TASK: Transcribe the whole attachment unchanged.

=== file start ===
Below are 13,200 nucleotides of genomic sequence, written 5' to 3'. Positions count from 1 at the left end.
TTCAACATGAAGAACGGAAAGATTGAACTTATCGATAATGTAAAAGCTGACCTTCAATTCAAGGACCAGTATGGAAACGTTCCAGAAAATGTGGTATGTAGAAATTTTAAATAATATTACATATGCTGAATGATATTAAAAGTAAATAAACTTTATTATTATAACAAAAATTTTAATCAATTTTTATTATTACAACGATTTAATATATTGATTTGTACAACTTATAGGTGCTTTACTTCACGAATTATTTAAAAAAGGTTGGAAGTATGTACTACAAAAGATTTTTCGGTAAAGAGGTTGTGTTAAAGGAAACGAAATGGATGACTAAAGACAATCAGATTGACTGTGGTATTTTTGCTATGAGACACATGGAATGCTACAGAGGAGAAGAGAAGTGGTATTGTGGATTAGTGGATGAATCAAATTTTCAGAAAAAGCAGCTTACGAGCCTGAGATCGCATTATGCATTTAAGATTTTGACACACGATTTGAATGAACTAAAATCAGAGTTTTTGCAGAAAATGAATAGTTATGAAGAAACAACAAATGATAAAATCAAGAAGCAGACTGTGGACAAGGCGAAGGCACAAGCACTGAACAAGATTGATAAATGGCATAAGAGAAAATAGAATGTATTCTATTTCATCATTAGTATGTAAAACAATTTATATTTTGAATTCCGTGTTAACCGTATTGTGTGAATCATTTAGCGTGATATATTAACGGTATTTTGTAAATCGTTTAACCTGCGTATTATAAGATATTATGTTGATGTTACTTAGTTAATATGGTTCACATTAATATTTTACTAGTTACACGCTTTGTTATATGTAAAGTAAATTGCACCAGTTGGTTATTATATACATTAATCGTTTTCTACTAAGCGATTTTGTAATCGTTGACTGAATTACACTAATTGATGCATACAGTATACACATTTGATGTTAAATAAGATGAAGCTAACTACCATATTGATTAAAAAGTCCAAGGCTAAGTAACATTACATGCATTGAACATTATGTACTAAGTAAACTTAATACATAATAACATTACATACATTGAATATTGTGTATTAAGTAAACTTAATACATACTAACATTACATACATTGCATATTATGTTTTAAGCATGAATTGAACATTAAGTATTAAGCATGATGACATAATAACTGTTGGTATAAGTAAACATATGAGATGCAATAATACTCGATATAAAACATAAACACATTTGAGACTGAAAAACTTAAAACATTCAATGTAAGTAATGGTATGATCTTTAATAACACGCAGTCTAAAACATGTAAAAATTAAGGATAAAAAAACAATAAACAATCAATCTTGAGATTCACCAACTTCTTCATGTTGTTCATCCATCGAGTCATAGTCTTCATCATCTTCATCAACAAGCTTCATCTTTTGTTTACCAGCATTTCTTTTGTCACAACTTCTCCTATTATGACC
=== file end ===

Below are 13,200 nucleotides of genomic sequence, written 5' to 3'. Positions count from 1 at the left end.
TTCAACATGAAGAACGGAAAGATTGAACTTATCGATAATGTAAAAGCTGACCTTCAATTCAAGGACCAGTATGGAAACGTTCCAGAAAATGTGGTATGTAGAAATTTTAAATAATATTACATATGCTGAATGATATTAAAAGTAAATAAACTTTATTATTATAACAAAAATTTTAATCAATTTTTATTATTACAACGATTTAATATATTGATTTGTACAACTTATAGGTGCTTTACTTCACGAATTATTTAAAAAAGGTTGGAAGTATGTACTACAAAAGATTTTTCGGTAAAGAGGTTGTGTTAAAGGAAACGAAATGGATGACTAAAGACAATCAGATTGACTGTGGTATTTTTGCTATGAGACACATGGAATGCTACAGAGGAGAAGAGAAGTGGTATTGTGGATTAGTGGATGAATCAAATTTTCAGAAAAAGCAGCTTACGAGCCTGAGATCGCATTATGCATTTAAGATTTTGACACACGATTTGAATGAACTAAAATCAGAGTTTTTGCAGAAAATGAATAGTTATGAAGAAACAACAAATGATAAAATCAAGAAGCAGACTGTGGACAAGGCGAAGGCACAAGCACTGAACAAGATTGATAAATGGCATAAGAGAAAATAGAATGTATTCTATTTCATCATTAGTATGTAAAACAATTTATATTTTGAATTCCGTGTTAACCGTATTGTGTGAATCATTTAGCGTGATATATTAACGGTATTTTGTAAATCGTTTAACCTGCGTATTATAAGATATTATGTTGATGTTACTTAGTTAATATGGTTCACATTAATATTTTACTAGTTACACGCTTTGTTATATGTAAAGTAAATTGCACCAGTTGGTTATTATATACATTAATCGTTTTCTACTAAGCGATTTTGTAATCGTTGACTGAATTACACTAATTGATGCATACAGTATACACATTTGATGTTAAATAAGATGAAGCTAACTACCATATTGATTAAAAAGTCCAAGGCTAAGTAACATTACATGCATTGAACATTATGTACTAAGTAAACTTAATACATAATAACATTACATACATTGAATATTGTGTATTAAGTAAACTTAATACATACTAACATTACATACATTGCATATTATGTTTTAAGCATGAATTGAACATTAAGTATTAAGCATGATGACATAATAACTGTTGGTATAAGTAAACATATGAGATGCAATAATACTCGATATAAAACATAAACACATTTGAGACTGAAAAACTTAAAACATTCAATGTAAGTAATGGTATGATCTTTAATAACACGCAGTCTAAAACATGTAAAAATTAAGGATAAAAAAACAATAAACAATCAATCTTGAGATTCACCAACTTCTTCATGTTGTTCATCCATCGAGTCATAGTCTTCATCATCTTCATCAACAAGCTTCATCTTTTGTTTACCAGCATTTCTTTTGTCACAACTTCTCCTATTATGACC